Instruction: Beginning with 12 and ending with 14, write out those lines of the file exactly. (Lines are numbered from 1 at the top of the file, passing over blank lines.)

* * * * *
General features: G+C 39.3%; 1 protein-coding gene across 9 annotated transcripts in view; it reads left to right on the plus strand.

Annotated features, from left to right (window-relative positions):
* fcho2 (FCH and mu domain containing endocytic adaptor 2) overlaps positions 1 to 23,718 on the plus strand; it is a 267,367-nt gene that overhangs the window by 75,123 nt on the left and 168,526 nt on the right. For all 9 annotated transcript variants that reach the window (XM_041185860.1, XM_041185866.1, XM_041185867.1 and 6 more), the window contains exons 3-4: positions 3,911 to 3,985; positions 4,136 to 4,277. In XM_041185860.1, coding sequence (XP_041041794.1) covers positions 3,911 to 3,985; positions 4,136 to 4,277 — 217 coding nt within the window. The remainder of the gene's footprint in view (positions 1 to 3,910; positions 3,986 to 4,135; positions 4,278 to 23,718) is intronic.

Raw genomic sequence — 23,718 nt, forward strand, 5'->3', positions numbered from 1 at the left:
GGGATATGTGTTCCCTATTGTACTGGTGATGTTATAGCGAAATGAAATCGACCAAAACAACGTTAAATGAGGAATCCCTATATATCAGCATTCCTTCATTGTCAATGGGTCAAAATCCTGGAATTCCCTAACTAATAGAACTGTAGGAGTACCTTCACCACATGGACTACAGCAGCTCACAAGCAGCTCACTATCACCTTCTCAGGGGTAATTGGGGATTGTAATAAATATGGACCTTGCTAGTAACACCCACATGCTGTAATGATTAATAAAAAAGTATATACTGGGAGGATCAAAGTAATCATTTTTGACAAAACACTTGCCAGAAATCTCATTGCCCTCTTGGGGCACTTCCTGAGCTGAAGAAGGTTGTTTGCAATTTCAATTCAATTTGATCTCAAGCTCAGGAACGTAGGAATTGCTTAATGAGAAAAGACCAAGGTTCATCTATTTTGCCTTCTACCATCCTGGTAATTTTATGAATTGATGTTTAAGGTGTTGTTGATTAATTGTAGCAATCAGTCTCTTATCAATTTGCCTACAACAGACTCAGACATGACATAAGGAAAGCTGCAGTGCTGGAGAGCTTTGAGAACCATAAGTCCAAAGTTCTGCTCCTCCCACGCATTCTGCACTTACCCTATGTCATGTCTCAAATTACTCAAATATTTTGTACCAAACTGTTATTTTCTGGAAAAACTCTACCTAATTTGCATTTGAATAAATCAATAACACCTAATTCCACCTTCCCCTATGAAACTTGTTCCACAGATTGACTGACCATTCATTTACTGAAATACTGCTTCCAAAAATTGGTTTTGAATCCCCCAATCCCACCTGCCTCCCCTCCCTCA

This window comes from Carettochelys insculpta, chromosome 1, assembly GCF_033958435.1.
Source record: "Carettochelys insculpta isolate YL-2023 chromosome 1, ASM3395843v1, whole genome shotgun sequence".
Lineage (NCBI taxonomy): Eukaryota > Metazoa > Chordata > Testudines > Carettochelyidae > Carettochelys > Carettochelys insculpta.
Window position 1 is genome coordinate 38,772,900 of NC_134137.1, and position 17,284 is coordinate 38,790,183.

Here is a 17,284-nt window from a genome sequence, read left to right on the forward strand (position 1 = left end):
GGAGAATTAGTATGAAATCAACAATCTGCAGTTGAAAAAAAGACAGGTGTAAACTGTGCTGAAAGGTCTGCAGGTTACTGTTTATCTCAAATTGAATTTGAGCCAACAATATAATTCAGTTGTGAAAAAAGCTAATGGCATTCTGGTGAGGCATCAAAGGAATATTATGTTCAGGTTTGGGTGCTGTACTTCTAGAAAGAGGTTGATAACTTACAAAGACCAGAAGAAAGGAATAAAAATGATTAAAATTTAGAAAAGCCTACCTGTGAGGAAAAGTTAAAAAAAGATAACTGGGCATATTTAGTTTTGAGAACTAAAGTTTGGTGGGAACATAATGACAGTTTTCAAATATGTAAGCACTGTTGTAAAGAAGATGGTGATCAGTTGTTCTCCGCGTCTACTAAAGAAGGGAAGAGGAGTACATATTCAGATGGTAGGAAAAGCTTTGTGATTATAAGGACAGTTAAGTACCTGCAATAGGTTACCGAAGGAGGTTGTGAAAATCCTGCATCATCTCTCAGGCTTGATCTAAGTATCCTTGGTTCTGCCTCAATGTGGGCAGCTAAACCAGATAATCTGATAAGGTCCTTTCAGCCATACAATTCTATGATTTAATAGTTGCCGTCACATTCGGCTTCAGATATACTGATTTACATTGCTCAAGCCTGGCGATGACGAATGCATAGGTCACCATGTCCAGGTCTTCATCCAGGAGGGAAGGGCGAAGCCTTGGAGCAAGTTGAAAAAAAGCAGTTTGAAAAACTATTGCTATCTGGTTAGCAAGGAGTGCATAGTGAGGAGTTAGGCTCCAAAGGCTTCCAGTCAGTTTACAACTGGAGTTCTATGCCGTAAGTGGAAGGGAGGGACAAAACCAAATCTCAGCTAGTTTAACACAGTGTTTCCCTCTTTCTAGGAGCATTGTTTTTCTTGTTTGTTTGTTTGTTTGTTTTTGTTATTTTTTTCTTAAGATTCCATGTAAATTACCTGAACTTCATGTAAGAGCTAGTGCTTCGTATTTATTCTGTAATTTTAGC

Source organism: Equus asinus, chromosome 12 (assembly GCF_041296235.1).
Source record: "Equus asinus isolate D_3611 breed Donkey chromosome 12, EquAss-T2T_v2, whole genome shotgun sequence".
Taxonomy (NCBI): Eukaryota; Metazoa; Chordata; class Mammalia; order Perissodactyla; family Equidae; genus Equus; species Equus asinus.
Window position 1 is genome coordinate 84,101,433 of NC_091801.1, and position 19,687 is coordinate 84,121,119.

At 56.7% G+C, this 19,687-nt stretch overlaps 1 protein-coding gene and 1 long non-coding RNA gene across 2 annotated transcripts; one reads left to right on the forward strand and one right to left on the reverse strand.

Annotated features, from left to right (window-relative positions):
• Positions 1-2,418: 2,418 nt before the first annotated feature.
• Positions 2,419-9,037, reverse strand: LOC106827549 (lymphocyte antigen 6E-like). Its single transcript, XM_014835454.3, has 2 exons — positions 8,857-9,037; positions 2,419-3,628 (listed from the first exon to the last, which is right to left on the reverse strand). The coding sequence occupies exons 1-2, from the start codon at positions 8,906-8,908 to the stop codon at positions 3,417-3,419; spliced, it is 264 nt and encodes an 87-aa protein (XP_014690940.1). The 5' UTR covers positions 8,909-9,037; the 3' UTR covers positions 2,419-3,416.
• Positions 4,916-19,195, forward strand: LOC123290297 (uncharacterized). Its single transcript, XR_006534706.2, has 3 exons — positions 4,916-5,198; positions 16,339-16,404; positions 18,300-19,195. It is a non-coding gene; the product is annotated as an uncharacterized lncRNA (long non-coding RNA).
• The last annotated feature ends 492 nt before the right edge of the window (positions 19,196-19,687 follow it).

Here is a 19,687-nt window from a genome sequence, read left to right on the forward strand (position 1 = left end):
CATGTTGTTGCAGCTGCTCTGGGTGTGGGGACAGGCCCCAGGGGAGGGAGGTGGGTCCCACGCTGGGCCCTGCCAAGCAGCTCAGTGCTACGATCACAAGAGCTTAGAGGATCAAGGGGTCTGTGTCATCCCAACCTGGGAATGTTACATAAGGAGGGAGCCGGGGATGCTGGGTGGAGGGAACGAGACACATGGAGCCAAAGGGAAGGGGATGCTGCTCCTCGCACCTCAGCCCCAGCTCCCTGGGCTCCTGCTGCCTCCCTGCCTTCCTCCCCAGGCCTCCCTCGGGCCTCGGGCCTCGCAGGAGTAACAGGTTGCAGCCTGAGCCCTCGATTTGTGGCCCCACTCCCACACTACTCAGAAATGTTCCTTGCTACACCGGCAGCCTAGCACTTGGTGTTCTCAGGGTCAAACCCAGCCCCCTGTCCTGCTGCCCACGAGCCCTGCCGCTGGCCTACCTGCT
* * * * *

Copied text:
Source organism: Equus asinus, chromosome 12 (assembly GCF_041296235.1).
Source record: "Equus asinus isolate D_3611 breed Donkey chromosome 12, EquAss-T2T_v2, whole genome shotgun sequence".
Taxonomy (NCBI): Eukaryota; Metazoa; Chordata; class Mammalia; order Perissodactyla; family Equidae; genus Equus; species Equus asinus.